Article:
But really restoring ancient minds would represent a real achievement greater than the establishment of a scientific mind. The questions you pose are in part cultural, and I'm not sure I'd subscribe to the answer you gave about the week. In Genesis and subsequent Biblical usage, the cycle of weeks is established in relation to creation. In the (etymological origin of) the English name of the days of the week, we have Sun's Day, Moon's Day, Tiw's Day, Wotan's Day, Thor's Day, Freya's Day, and Saturn's Day. (I remember once contemplating a fiction of a dark world where there was a concept of Loki's day, which was not fixed to any particular time or astronomical cycle, but instead represented a movable day of disaster.) These are the names of pagan gods, several of them nordic. Now you may say that the ancient mind did not too sharply distinguish between deities and astronomical features, but the English names for the days of the week (whose origin I do not know) represents something that was not Christianized as, for instance, Domandi (Lord's Day) for Sunday or Sabbato (Sabbath) for Saturday in Spanish.

And I'm not sure we should just judge youngsters on their knowledge of astronomical phenomena. Youngsters recognize and know how to use a dizzying number of technologies by ancient scholars; and usually they know how to use running water and electricity without electrocuting themselves. Not that I think extensive knowledge of technology is normative for healthy human function: "Technonomicon: Technology, Nature, Ascesis" at JonathansCorner.com/technonomicon and also JonathansCorner.com/how-shall-we-live say, "Whoa... we've been awfully successful at achievements that matter less than you might think."

I'm wary of even speaking of a neo-primal appearance among youngsters. Ignorance of science and the natural world, maybe, but a proper reincarnation of ancient living is something I'm much more hesitant to acknowledge.

Alice Linsley said...

Thanks, for your thoughtful comment, Jonathan.

"In Genesis and subsequent Biblical usage, the cycle of weeks is established in relation to creation."

The whole of the Biblical worldview is rooted in the understanding that God created all things. Romans 1:20 is Paul's answer to why all people in every time and place are responsible for this knowledge as well as the recognition of God's eternal power and divine nature.

"The questions you pose are in part cultural."

Everything has a cultural context, but that doesn't mean there isn't a pattern.

The culture of these students is Evangelical Protestantism and they attend a Christian school where Astronomy and Geology are not taught because the school is committed to Young Earth Creationism. I wasn't concerned about their scientific knowledge as much as whether or not they were thinking about what the Bible reveals and the context of the Biblical writers.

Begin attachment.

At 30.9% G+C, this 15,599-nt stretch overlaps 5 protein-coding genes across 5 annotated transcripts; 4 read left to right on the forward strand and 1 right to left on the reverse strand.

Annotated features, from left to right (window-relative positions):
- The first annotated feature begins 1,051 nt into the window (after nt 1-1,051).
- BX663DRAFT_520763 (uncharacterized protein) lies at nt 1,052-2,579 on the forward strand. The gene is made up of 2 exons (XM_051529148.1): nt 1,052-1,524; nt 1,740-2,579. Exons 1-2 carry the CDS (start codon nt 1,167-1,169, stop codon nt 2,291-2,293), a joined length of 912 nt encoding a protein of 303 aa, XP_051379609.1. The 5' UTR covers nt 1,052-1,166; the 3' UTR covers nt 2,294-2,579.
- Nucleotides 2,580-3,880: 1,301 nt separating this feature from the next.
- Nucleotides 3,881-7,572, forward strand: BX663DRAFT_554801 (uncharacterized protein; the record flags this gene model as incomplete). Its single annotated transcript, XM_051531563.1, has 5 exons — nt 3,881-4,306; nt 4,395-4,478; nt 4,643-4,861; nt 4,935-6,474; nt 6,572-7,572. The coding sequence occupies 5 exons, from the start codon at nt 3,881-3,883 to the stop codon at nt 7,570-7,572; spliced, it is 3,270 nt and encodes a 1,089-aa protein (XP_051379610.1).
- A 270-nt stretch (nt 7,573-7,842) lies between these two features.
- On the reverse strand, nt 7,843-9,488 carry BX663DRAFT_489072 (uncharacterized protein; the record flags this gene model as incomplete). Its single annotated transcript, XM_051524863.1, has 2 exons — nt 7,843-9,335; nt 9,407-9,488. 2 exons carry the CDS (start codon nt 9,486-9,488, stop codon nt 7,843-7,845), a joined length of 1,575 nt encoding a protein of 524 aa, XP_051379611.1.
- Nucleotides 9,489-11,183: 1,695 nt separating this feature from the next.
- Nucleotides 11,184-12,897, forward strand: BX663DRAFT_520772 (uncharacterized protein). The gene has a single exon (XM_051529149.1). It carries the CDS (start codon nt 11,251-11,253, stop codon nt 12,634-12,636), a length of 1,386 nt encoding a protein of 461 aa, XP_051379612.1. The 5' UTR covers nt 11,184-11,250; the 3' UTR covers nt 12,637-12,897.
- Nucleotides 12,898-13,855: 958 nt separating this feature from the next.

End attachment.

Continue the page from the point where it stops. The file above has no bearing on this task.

jdwoods76 said...

Alice,
Tragically, many of today's children do not see any patterns in nature because they don't see nature anywhere at all. Living in a virtual reality, as you noted, they are even shaky about seeing simple cause-effect relationships in their daily lives. One of the educational gurus du jour, Sir Ken Robinson, has many brilliant insights into our educational system; hopefully,he's referring to the "more spontaneous mind" here: http://www.youtube.com/watch?v=zDZFcDGpL4U

JW

Alice Linsley said...

John, Thanks for the link.

So true. After this same group of 78 students could not answer the 4 questions, I told them that they needed to disconnect, turn off, put away their electronic devices for a while and spend some time studying the stars. One sweet girl came about a week later and told me "Mrs. Linsley, last night I went out and looked at the stars and it was beautiful!" One could be discouraged or pleased. 1 student out of 78 connected, if briefly, with something natural and awesome.

Jonathan Hayward said...

I posted "Why Young Earth Creationists Aren't Completely Crazy" at JonathansCorner.com/young. In a nutshell, young earthers drew a line in the sand at a point when a line in the sand was (and is) necessarily. They just dug in at one point; Mark Noll in The Scandal of the Evangelical Mind suggests that before a certain point, it was nor a particularly Evangelical line in the sand. (My own history of beliefs about the origin of creation appear in JonathansCorner.com/origins and, much more recently, JonathansCorner.com/creation/. My beliefs about Creation itself appear more directly in JonathansCorner.com/physics/">JonathansCorner.com/physics/ and indirectly in the multifaceted critique in JonathansCorner.com/religion-science/. Between them is the suggestion that understanding Creation does not tout court translate to learning science; Solomon is credit for three thousand parables about aspects of nature, but this is not science in the modern sense, and not just because he wasn't shaped by Newton, Darwin, and other important scientists. (I don't agree with Darwin--but I think it silly not to accord him as a great scientist important in the understanding of Western history.

Alice Linsley said...

Church historian Mark Noll also said, "The scandal of the evangelical mind is that there is not much of an evangelical mind."

The scandal of Young Earth Creationism is that it is neither science nor good Bible interpretation. Additionally, it holds a racist position.

At the back of Young Earth Creationist books such as Coming to Grips with Genesis: Biblical Authority and the Age of the Earth by Terry Mortenson, one finds the 12 Affirmations and Denials. Affirmation XII claims that the diversity of languages and skin color came about as a result of divine judgment at the Tower of Babel.

XII. We affirm that all people living and dead are descended from Adam and Eve...and that the various people groups (with their various languages, cultures, and distinctive physical characteristics, including skin color) arose as a result of God's supernatural judgment at the Tower of Babel..."

This is easy to refute since the evidence of many languages, skin colors and genetic diversity before the time of the Babylonians is overwhelming and cannot be denied by reasonable persons.The spread of the Ainu is but one example. Other examples involve the dispersion of the Proto-Saharans and the Kushites. These peoples represent a range of skin color, eye color, hair type and languages before the construction of the pyramids and ziggurats.